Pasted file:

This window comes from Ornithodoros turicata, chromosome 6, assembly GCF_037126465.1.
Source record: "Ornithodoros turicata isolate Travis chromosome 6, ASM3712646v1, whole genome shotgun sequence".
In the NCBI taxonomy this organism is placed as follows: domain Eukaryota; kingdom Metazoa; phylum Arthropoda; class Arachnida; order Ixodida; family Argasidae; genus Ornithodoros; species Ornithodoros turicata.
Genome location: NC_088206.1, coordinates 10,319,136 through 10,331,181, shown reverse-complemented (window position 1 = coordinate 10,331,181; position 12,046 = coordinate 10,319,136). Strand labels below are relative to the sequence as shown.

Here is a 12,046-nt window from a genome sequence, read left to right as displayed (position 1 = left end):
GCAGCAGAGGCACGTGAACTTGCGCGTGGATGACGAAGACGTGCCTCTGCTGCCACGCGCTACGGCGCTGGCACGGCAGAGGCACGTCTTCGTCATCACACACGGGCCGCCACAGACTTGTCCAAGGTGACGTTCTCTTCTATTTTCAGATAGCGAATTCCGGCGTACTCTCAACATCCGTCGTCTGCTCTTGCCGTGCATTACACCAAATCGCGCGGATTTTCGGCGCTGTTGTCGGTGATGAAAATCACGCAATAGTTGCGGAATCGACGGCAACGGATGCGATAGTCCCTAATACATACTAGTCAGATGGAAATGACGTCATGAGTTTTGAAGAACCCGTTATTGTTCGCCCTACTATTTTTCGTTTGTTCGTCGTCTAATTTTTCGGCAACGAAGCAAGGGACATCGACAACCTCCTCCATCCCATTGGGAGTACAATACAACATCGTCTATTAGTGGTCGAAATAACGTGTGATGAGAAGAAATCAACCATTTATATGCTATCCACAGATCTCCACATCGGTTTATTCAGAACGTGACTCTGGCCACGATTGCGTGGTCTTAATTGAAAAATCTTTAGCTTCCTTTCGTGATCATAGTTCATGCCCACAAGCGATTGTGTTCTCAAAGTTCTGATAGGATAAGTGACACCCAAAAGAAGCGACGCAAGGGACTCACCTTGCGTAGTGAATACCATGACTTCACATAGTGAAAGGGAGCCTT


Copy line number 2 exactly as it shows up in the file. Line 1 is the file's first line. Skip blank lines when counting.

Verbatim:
Source record: "Ornithodoros turicata isolate Travis chromosome 6, ASM3712646v1, whole genome shotgun sequence".